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Yang Fudong—from Yejiang/The Nightman Cometh to Dawn Breaking
March 12 @ 3:30 pm - 7:00 pm PSTFree
Saturday, March 12, 3:30pm
YEJIANG / THE NIGHTMAN COMETH, 2011
Video, single channel; 35 mm b/w film transferred to HD;
5.1 soundtrack by Jin Wang; 19 min. 21 sec.
Set in a frozen wintry landscape with snowflakes gently floating to the ground, Yejiang/The Nightman Cometh unfolds in the realm of historical fantasy, suffused with haunting music by Jin Wang. An ancient warrior dressed in seventeenth-century military garb and forlorn after battle is shown camped by a fire, the set’s artificiality immediately evident from the unnatural appearance of the snowbanks. The soldier is joined by three other figures: a woman in generic antique attire, described by Yang as a “princess,” and a ghostly man and woman in white costumes associated with 1930s Shanghai. Also appearing are: the soldier’s horse, a group of deer, and a hawk.
For Yang, the figures symbolic significance is: the princess represents purity, the couple the “uncertainty of the future,” the horse loyalty and trustworthiness, the deer purity and family. The hawk is understood as a double of the soldier, as well as a symbol of spirituality. In Chinese, the title may be read as “general at night” and “imminent night,” both senses being literally descriptive, since the film evokes nightfall. Action is minimal. The soldier plants a spear in the snow and starts a fire under a cooking pot. The princess feeds a deer. The hawk beats its wings dramatically. The soldier rides his horse away. With the exception of the horse, the soldier does not interact with or display any awareness of the other figures, whether human or animal. One begins to wonder if they might be less physical presences than manifestations of the soldier’s psyche.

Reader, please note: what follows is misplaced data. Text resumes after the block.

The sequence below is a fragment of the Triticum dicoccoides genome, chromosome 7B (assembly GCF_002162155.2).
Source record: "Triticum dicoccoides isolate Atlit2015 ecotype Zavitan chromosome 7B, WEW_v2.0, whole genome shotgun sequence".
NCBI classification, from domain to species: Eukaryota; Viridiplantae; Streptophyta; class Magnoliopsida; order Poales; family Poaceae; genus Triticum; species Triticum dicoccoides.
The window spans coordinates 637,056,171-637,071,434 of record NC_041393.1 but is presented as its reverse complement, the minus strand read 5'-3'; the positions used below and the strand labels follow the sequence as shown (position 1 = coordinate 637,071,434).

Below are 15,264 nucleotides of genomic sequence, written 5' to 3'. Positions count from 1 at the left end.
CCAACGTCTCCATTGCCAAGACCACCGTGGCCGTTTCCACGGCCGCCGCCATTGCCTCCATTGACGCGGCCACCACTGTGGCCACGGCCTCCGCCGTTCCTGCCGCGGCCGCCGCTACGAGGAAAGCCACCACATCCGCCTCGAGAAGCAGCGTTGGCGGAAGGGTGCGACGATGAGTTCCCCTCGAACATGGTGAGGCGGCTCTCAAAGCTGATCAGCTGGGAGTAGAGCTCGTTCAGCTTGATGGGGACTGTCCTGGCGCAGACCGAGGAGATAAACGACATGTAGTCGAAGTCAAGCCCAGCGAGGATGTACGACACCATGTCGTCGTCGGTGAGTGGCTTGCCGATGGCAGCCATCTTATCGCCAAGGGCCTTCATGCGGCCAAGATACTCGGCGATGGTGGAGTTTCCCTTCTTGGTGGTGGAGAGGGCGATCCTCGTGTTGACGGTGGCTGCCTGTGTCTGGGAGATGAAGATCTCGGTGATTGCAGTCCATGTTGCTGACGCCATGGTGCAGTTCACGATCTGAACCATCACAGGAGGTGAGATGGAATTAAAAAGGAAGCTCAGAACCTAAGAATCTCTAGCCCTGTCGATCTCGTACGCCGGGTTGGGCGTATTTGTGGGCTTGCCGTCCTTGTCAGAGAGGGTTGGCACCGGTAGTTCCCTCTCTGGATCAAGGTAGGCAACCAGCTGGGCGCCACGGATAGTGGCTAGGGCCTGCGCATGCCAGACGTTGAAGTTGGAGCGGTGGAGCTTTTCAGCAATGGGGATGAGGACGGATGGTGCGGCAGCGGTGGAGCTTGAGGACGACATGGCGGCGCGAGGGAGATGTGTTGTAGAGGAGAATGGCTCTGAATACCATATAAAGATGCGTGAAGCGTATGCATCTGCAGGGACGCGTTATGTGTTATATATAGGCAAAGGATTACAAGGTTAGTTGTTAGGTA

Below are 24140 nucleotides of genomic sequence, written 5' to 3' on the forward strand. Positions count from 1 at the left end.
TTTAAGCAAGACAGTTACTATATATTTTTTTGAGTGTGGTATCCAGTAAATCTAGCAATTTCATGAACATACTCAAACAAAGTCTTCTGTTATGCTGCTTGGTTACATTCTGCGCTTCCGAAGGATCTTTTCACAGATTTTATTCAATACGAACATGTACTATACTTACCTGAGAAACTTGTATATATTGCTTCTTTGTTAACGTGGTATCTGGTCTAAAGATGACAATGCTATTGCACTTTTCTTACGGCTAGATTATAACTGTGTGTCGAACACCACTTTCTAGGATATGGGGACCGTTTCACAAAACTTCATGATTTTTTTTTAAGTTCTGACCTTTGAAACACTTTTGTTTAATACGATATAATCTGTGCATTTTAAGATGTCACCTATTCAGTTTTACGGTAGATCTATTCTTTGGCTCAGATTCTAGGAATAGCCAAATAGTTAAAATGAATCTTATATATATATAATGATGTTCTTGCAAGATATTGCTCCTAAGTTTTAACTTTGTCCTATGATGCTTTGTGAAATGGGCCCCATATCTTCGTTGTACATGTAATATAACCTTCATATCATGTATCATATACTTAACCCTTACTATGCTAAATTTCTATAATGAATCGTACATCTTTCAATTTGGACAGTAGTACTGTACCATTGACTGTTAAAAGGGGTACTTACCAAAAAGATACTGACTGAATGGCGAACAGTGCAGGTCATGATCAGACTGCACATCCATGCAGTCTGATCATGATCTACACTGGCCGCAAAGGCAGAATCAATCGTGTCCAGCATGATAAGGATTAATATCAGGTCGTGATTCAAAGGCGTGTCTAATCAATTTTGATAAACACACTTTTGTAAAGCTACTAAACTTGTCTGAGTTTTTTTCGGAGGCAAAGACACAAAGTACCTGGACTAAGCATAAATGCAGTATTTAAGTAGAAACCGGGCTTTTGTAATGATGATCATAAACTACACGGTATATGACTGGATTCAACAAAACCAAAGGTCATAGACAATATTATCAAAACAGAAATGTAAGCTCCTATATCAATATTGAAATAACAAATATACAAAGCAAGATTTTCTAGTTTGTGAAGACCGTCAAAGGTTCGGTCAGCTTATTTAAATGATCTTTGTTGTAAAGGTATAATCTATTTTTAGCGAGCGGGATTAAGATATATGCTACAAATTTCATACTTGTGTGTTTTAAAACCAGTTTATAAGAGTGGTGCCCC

Yejiang/The Nightman Cometh may reflect on Yang’s life—particularly, the transition from his conservative military childhood to his cosmopolitan career as an artist. In the film, a wounded and forlorn warrior is seen after a battle, apparently now questioning his path in life. In this dramatic and hyper-realist film, three ghost-like characters appear to personify the chaos of feelings and thoughts that surface and clash within the warrior’s heart and mind as he swings from enthusiasm and happiness to disappointment, grief and despair, thus revealing what takes place in a man who is required to demonstrate strength and courage in times of war and crisis.
BACKYARD – HEY! THE SUN IS RISING (hou fang – hei, tian liang le), 2001
35mm b/w film transferred to DVD, sound by Zhou Qing; 13 min.
Yang Fudong’s first film, Backyard – Hey! the Sun is Rising was completed in 2001, before Estranged Paradise which he began in 1997 and finalized for Documenta in 2002. Leaving behind his academic training in Hangzhou (1995), Backyard – Hey! the Sun is Rising begins Yang’s aesthetic development as he moves to capture the fashion and cityscape as well as the reality and hyper-reality of Shanghai in 2001.
Backyard – Hey! the Sun is Rising “depicts a young man, or rather four young men dressed up in military uniform, as they try to retain the sentimental feeling that is about to escape them when the sun comes up in the morning.” The sound of beating drums at the start of the film is reminiscent of the background music in Akira Kurosawa’s film Ran. The film follows the antics of the four men who simultaneously engage in acts—they smoke, they yawn, and massage themselves while enacting military exercises and brandishing swords. Traipsing through the streets, plazas, and courtyards of an unnamed city, the seriousness with which they perform these acts contrasts with their pointlessness. Their desire is to break through the limitations of the world, but they end up wounding themselves and not the world.
Backyard – Hey! the Sun is Rising, along with Yang’s early works including City Light (cheng shi szhi guang), 2000, and Robber South (Dao Nan), 2001 which is on view in Zena Zezza’s exhibition, have been referred to as “sublime pieces which submerge politics into a narrative of poetic images.”